The researchers discovered that in the dangerous position the tibial plateau (top of the tibia articulating with the femur to create the knee joint) is in a more vertical position, relative to gravity. This allows the femur to shift backwards on the tibia. As the ACL is designed to prevent this backwards shift, this creates excessive ACL stretching, enhancing the likelihood of a tear. Additionally, the point where the tibia and femur touch (joint contact) moves between the dangerous and safe positions. In the safe position the point is located on the round, posterior (rear) portion of the femur. However, in the dangerous position the contact point moves to the flat, anterior (front) portion of the femur. When the flat ends of the femur and tibia at the knee are in contact, sliding of the femur on the tibia is favored instead of the normal rolling.
When the femur and tibia collide with a significant axial compression force in this dangerous leg position (vertical tibial plateau and two flat surfaces making contact), the risk of an ACL injury is increased. In the safe landing position, the tibial plateau is in a more horizontal, stable position, and the tibia contacts the round posterior aspect of the femur, favoring rolling as the knee flexes, rather than sliding. In this position, the muscles around the knee can absorb the forces.
To further substantiate their hypothesis that axial compressive forces are the primary force responsible for NC-ACLI, Dr. Boden and his colleagues conducted cadaver studies which replicated ACL injury by applying an axial compression force to the knee. The cadaver study found that the addition of a quadriceps force increases the compressive force on the joint, thereby lowering the axial force necessary to injury. Similar to the quadriceps force, Dr. Boden’s videotape studies, as well as the work of other researchers, demonstrated that valgus (knee buckling inward) is not a primary component of the injury, but can be a contributing factor by lowering the axial force necessary for injury.
“While we can’t prevent all ACL injuries in athletes, the more we learn about the mechanics of NC-ACLI, the better we can help athletes understand the dynamics and train them accordingly,” said Dr. Boden.
Catastrophic Sports Injuries
The second part of Dr. Boden’s research focused on catastrophic athletic injuries. Through a series of studies using data from the National Center for Catastrophic Sports Injury Research (NCCSIR) and other databases, he was able to determine the epidemiology, mechanisms of injury, diagnoses and outcomes in sports with high rates of catastrophic events.
With insight into the causes of injury, Dr. Boden’s research, along with advocates, sports associations and legislators, has led to policy and rule changes, equipment redesign, training programs and education.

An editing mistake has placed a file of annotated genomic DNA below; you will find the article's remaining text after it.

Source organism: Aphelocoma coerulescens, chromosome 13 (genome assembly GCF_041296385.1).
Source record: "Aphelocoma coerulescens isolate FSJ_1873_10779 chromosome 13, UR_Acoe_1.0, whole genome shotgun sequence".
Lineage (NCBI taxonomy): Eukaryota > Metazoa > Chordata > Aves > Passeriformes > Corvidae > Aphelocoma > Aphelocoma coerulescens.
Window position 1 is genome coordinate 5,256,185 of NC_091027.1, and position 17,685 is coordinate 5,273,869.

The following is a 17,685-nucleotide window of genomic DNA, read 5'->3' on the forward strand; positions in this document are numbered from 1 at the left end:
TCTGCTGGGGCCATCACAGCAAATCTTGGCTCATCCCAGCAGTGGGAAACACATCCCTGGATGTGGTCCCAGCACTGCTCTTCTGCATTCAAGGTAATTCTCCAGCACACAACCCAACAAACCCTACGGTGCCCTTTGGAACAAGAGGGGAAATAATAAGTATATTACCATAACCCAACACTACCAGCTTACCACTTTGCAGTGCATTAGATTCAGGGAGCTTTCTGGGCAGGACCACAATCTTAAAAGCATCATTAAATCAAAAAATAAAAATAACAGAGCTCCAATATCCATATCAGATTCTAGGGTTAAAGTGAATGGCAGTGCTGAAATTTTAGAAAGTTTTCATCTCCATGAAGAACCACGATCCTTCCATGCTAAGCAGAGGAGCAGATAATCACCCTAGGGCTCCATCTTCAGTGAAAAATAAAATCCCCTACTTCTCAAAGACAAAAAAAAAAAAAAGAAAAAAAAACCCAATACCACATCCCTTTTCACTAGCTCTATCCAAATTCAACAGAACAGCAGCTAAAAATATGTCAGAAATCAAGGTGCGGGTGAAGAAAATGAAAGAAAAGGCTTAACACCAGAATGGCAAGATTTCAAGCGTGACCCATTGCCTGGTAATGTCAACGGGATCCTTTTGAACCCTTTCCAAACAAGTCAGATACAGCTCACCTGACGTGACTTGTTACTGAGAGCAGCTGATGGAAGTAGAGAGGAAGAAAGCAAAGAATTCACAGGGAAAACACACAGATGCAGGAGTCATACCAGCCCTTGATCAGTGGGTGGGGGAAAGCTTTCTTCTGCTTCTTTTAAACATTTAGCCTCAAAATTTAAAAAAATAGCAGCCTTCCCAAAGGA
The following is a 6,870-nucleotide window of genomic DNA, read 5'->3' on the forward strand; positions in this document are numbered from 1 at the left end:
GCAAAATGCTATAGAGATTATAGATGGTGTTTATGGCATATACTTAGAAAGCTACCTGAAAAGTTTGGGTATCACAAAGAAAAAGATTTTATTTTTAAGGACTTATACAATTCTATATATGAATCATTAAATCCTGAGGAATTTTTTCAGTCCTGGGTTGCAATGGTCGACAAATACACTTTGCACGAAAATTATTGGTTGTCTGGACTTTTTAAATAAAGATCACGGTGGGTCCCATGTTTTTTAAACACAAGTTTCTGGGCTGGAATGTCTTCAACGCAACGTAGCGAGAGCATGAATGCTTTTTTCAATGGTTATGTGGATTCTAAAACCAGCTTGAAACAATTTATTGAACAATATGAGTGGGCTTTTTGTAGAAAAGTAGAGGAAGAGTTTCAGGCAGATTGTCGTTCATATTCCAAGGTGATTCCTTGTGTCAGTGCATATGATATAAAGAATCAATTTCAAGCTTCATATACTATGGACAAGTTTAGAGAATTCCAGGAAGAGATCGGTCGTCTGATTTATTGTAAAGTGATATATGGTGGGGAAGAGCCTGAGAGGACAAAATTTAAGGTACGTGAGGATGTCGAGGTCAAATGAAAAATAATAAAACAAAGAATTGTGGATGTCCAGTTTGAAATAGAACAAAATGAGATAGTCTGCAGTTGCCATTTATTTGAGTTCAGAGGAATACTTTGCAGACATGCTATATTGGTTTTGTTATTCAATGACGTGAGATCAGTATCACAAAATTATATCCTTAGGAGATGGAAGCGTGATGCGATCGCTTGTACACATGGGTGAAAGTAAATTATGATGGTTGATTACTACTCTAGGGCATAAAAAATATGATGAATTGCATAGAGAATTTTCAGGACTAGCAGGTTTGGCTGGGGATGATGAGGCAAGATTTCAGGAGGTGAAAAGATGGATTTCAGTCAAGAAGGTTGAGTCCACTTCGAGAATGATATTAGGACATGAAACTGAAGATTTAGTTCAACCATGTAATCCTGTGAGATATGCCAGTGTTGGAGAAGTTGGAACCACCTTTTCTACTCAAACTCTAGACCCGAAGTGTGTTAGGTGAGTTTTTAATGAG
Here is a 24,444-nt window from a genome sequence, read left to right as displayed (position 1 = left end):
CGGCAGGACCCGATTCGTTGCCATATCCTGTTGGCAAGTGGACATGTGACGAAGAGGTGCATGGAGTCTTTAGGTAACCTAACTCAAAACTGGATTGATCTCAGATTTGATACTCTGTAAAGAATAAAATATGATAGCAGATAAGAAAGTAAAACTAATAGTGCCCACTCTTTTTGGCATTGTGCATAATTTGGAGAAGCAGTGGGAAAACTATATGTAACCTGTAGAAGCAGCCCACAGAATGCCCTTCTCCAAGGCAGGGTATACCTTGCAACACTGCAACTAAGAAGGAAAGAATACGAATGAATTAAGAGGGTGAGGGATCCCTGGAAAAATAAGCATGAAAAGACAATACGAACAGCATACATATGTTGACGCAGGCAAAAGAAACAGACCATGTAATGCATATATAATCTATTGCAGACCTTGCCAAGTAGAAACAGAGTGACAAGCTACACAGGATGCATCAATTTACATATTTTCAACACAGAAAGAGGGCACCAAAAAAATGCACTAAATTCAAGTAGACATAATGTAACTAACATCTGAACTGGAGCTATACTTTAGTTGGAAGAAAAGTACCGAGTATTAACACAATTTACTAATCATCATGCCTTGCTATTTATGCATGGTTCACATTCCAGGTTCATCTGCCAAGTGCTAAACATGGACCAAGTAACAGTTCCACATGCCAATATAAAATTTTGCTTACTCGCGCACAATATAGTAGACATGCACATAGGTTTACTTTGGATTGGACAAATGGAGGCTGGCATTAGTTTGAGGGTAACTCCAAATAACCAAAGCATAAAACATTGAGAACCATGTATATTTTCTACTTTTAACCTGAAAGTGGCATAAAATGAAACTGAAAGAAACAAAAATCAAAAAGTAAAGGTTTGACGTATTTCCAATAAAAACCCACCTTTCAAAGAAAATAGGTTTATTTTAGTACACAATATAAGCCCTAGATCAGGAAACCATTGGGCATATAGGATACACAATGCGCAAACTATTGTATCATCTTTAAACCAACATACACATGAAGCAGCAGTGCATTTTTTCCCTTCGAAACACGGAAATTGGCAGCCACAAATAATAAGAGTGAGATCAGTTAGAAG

Catastrophic Pole-Vaulting Injuries
A 16-year review of the data showed pole vaulting had the highest incidence of catastrophic injuries in male high school and collegiate athletes. Dr. Boden’s initial research demonstrated that the most common cause of injury was the vaulter missing the back or side of the landing pad (70%), followed by landing in the vault box. This work helped establish a collective effort to significantly enlarge the minimum dimensions of the landing pad in 2003, leading to an annual reduction in pole vault fatalities from 0.90 before to 0.13 after the rule change or an estimated 12-13 saved lives to date. Biomechanical research on existing vault boxes has demonstrated the risks of landing in this area due to poor shock absorption characteristics. A new vault box with improved padding has been developed which reduces the force impacts by 90%. Dr. Boden and his colleagues continue to study the injury epidemiology to determine the clinical effect of the new padded vault boxes.
Catastrophic Football Injuries
Of all high school and college sports, football is associated with the highest number of fatalities, but there was limited data to explain the causes. Dr. Boden reviewed traumatic and non-traumatic fatalities over the past few decades, and identified cardiac arrest, brain injury, heat illness and sickle cell trait (SCT) as the most common causes.
While traumatic fatalities have declined 4-5-fold since the 1960s as a result of rule changes and improved equipment, non-traumatic fatalities have remained constant, with approximately 10 deaths per year. Dr. Boden’s research showed that 87% of non-traumatic football fatalities occur during practice or conditioning sessions, mostly in obese players who are participating in intense workouts and/or punishment drills (e.g., 350-pound lineman required to run 36, 50-yard sprints for perceived poor performance). With a large spectrum of baseline aerobic fitness in football, Dr. Boden and his coauthors have concluded that most of these fatalities are due to a lack of adequate exercise science applied to conditioning. The research revealed that most non-traumatic fatalities, once thought to be caused by inherent medical problems, instead are mostly caused by overexertion and irrational exercise programs during conditioning sessions and are preventable.